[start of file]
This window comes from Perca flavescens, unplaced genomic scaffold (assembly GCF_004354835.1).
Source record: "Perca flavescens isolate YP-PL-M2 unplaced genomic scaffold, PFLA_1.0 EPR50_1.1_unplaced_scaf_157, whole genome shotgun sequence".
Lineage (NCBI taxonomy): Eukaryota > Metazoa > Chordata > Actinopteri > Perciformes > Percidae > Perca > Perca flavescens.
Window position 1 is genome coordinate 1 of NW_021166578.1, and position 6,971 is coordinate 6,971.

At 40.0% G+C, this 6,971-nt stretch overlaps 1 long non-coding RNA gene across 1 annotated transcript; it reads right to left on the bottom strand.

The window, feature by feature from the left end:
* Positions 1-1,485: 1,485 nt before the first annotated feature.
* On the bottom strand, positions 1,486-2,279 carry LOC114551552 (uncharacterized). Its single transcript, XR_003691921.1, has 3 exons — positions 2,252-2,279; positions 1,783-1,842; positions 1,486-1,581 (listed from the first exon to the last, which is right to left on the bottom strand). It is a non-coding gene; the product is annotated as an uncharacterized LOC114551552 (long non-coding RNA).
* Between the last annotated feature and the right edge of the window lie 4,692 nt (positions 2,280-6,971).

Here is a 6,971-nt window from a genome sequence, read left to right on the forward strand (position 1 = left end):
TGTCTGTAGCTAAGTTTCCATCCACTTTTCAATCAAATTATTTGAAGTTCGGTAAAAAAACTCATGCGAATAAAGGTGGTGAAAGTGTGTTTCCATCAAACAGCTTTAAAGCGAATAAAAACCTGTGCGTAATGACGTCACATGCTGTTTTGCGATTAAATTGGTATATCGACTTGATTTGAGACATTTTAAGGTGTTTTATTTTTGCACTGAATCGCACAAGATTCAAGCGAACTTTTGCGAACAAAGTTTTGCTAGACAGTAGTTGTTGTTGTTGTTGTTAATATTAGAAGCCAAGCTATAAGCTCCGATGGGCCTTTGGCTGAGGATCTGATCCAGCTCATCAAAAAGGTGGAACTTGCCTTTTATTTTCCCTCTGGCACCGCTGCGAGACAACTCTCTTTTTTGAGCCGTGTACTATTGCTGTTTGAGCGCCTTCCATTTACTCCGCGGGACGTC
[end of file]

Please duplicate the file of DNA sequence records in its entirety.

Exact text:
This window comes from Perca flavescens, unplaced genomic scaffold (assembly GCF_004354835.1).
Source record: "Perca flavescens isolate YP-PL-M2 unplaced genomic scaffold, PFLA_1.0 EPR50_1.1_unplaced_scaf_157, whole genome shotgun sequence".
Lineage (NCBI taxonomy): Eukaryota > Metazoa > Chordata > Actinopteri > Perciformes > Percidae > Perca > Perca flavescens.
Window position 1 is genome coordinate 1 of NW_021166578.1, and position 6,971 is coordinate 6,971.

At 40.0% G+C, this 6,971-nt stretch overlaps 1 long non-coding RNA gene across 1 annotated transcript; it reads right to left on the bottom strand.

The window, feature by feature from the left end:
* Positions 1-1,485: 1,485 nt before the first annotated feature.
* On the bottom strand, positions 1,486-2,279 carry LOC114551552 (uncharacterized). Its single transcript, XR_003691921.1, has 3 exons — positions 2,252-2,279; positions 1,783-1,842; positions 1,486-1,581 (listed from the first exon to the last, which is right to left on the bottom strand). It is a non-coding gene; the product is annotated as an uncharacterized LOC114551552 (long non-coding RNA).
* Between the last annotated feature and the right edge of the window lie 4,692 nt (positions 2,280-6,971).

Here is a 6,971-nt window from a genome sequence, read left to right on the forward strand (position 1 = left end):
TGTCTGTAGCTAAGTTTCCATCCACTTTTCAATCAAATTATTTGAAGTTCGGTAAAAAAACTCATGCGAATAAAGGTGGTGAAAGTGTGTTTCCATCAAACAGCTTTAAAGCGAATAAAAACCTGTGCGTAATGACGTCACATGCTGTTTTGCGATTAAATTGGTATATCGACTTGATTTGAGACATTTTAAGGTGTTTTATTTTTGCACTGAATCGCACAAGATTCAAGCGAACTTTTGCGAACAAAGTTTTGCTAGACAGTAGTTGTTGTTGTTGTTGTTAATATTAGAAGCCAAGCTATAAGCTCCGATGGGCCTTTGGCTGAGGATCTGATCCAGCTCATCAAAAAGGTGGAACTTGCCTTTTATTTTCCCTCTGGCACCGCTGCGAGACAACTCTCTTTTTTGAGCCGTGTACTATTGCTGTTTGAGCGCCTTCCATTTACTCCGCGGGACGTC